Should Americans just give up?

New York Times Joins the Dumbing-Down Movement

by Conrad Weisert, August 1, 2012
© 2012 Information Disciplines, Inc., Chicago

NOTE: This article may be circulated freely as long as the copyright notice is included.


Strike one!

COMPUTE GROSS-PAY = WEEKLY-SALARY + (HOURS-WORKED - 40) * OVERTIME-RATE.

That's a COBOL statement, but you're not likely to find it in a typical COBOL program. You're more likely to encounter this:

SUBTRACT 40 FROM HOURS-WORKED GIVING OVERTIME-HOURS;
MULTIPLY OVERTIME-HOURS, OVERTIME-RATE GIVING OVERTIME-PAY;
ADD WEEKLY-SALARY, OVERTIME-PAY GIVING GROSS-PAY.

Yes, the COMPUTE statement provides all the arithmetic a program needs. The designers of COBOL, however, hoped to avoid limiting the growing ranks of programmers to people who understood parenthesized arithmetic expressions! By providing four single-operation statements as an alternative COBOL would empower as bona fide programmers those who were never exposed to eighth or ninth grade mathematics or who had long ago forgotten whatever they had learned.

A half-century later we find that COBOL programs constitute the vast bulk of incomprehensible and unmaintainable legacy code. It is generally agreed that the programmers who created those nightmares were, at best, marginally qualified and never should have been given the responsibility for implementing major applications.

Strike two!

In the course of recruiting or advising clients on recruiting a first-rate programming staff I usually cited ability to write coherent English as an essential qualification. "Not so fast!" I was warned. "There's no proven relationship between programming performance and ability to write clear English (or another natural language). We'll get in trouble for discrimination!"

I would respond by citing my long experience in which people who couldn't write coherent documentation also had difficulty organizing their thoughts to solve logical problems. They were less productive than their articulate counterparts and their programs were of significantly lower quality.

I believe those issues have moderated somewhat in the past decade, but this web site doesn't give legal advice, and you should consult your own lawyer if you're worried about fairness in hiring or staff advancement.

Strike three!

Is Algebra Necessary?

That was the screaming headline on page one of the July 29 Sunday New York Times "Sunday Review" (editorial) section. The article, written by an emeritus professor of Political Science, consumes (with a large graphic) two thirds of page 1, a third of page 6, and a third of page 7. The section contains no rebuttal or counter opinion.

The article attacks the usefulness of algebra in particular and mathematics in general to undergraduate and high-school students. The writer doesn't mean algebra in the sense of the Higher Algebra or Abstract Algebra that we'd find in a university course catalog, but just in the sense of elementary algebra as traditionally introduced (in America) in ninth grade or earlier.

The one example of allegedly useless knowledge that the article cites raised doubts about the writer's own command of the topic:

"There's no evidence that being able to prove
  (x2 + y2)2 = (x2 - y2)2 + (2xy)2
leads to more credible political opinion or social analysis."

The expression is not a theorem demanding sophisticated proof, but an identity requiring trivial evaluation that a 15-year-old ought to know how to do without deep thought. Would you hire a programmer or a manager (or even someone to develop "credible political opinion or social analysis") for whom that simple identity is beyond comprehension?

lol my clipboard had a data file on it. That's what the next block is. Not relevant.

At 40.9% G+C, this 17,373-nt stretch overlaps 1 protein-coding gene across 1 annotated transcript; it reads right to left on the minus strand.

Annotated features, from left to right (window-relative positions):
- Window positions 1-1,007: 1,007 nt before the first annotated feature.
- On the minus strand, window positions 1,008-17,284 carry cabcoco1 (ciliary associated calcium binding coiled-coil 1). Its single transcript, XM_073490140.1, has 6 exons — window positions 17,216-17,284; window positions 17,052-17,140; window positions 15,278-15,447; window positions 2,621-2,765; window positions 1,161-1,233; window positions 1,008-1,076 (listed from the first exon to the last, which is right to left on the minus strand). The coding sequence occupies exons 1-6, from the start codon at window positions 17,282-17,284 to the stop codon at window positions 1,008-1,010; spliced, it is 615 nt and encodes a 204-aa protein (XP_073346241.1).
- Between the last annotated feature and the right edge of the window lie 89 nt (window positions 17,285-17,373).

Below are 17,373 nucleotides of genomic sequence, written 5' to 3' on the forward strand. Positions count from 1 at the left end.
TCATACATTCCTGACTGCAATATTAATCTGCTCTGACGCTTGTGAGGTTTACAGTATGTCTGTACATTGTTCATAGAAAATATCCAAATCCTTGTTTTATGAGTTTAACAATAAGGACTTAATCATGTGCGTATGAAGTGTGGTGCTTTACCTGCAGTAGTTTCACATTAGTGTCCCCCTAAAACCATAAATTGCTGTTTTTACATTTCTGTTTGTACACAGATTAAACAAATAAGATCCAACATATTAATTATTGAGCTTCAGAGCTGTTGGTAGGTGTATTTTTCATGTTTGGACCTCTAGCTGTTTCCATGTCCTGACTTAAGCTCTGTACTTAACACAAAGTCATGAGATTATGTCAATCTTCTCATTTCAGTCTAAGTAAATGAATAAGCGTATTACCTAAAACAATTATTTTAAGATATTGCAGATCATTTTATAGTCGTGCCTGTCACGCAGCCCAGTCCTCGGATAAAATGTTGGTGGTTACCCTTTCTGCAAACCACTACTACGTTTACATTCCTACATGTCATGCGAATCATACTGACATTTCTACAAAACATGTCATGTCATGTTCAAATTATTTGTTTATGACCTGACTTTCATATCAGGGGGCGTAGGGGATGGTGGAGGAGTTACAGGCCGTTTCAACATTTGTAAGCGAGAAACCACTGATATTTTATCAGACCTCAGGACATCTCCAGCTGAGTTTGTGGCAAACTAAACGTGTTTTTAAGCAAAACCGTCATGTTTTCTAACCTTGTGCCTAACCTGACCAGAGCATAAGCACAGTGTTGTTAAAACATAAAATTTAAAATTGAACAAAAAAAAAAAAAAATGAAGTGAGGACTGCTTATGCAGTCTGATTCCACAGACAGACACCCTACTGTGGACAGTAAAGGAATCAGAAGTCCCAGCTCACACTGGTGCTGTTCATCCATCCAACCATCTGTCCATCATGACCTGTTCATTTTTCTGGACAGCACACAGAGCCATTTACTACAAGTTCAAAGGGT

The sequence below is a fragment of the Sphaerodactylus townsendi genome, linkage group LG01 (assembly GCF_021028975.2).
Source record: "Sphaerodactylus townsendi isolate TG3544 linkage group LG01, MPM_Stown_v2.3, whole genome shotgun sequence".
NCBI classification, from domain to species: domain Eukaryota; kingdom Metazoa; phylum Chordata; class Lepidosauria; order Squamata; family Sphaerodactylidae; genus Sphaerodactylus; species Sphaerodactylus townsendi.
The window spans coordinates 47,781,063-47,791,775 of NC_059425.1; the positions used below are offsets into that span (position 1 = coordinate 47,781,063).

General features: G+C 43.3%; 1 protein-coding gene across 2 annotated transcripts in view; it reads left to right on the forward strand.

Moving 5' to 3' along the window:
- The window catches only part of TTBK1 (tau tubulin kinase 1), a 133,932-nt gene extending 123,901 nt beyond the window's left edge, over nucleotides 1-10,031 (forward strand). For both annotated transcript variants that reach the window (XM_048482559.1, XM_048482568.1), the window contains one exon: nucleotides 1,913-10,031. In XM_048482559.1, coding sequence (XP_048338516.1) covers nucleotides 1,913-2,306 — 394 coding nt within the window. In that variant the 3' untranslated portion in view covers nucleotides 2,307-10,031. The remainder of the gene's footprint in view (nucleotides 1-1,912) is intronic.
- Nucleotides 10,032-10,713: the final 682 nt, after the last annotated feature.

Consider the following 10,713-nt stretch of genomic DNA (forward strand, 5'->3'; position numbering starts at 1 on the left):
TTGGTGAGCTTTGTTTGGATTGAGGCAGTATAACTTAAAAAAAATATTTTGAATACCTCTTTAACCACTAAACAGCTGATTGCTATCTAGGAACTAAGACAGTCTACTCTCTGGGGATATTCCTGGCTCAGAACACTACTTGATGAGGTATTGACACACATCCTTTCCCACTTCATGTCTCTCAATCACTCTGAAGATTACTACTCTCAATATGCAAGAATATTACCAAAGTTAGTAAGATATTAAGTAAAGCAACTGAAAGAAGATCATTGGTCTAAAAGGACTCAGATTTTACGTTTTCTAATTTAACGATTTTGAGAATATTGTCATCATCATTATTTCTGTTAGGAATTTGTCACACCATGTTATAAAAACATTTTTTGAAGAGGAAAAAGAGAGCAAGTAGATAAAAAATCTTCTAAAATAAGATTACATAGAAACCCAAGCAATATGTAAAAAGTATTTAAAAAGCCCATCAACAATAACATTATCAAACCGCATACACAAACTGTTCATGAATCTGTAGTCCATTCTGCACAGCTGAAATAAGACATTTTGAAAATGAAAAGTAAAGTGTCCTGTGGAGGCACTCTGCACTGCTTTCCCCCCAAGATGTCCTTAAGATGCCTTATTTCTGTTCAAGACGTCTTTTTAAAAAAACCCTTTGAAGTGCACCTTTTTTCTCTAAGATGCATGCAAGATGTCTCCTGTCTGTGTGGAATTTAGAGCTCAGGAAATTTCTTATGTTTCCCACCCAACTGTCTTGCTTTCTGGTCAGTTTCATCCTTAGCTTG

The writer went on to wonder

"How many college graduates remember what Fermat's dilemma was all about?"
Apparently very few, since the article inspired a deluge of Internet comments from college graduates admitting that they had never heard of "Fermat's Dilemma". In his sixty years Pierre de Fermat may well have confronted any number of dilemmas, but I know of none that survived to be named for him.

Defending ignorance

Although many readers have contributed opinions supporting both these comments and a later piece on the same topic, a surprising number, including some with academic credentials, have supported the advocates of ignorance. One quoted in the Washington Post reported his reaction:

"Whenever I meet anyone who wants to talk about education, I immediately ask them [sic] to tell me the quadratic equation. Almost no one ever can."

Most of us would put "the quadratic equation" in the same category as "Fermat's Dilemma". Among the infinite number of quadratic equations, we might ask for the general form ax2+bx+c = 0 or we might seek the quadratic formula (solving the general form for x), but I wouldn't know how to answer a request from someone I had just met to "tell the quadratic equation".

—CW, December 26, 2013

The agenda

This web site has avoided taking positions that might be considered political or ideological, but it's hard to ignore the obvious relationship between (a) those who openly advocate or promote ignorance and (b) positions on one end of the political spectrum, especially in the United States. Readers can ask themselves which political party or faction benefits more from an ignorant populace.

The Texas Republican Party recently adopted a platform plank on public education, stating that they:

. . . oppose the teaching of "higher order thinking skills" — a curriculum which strives to encourage critical thinking — that might challenge "student's fixed beliefs" and undermine "parental authority."

The New York Times anti-algebra piece cited support from educational results in Tennessee, Oklahoma, West Virginia, and New Mexico.


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Last modified December 26, 2013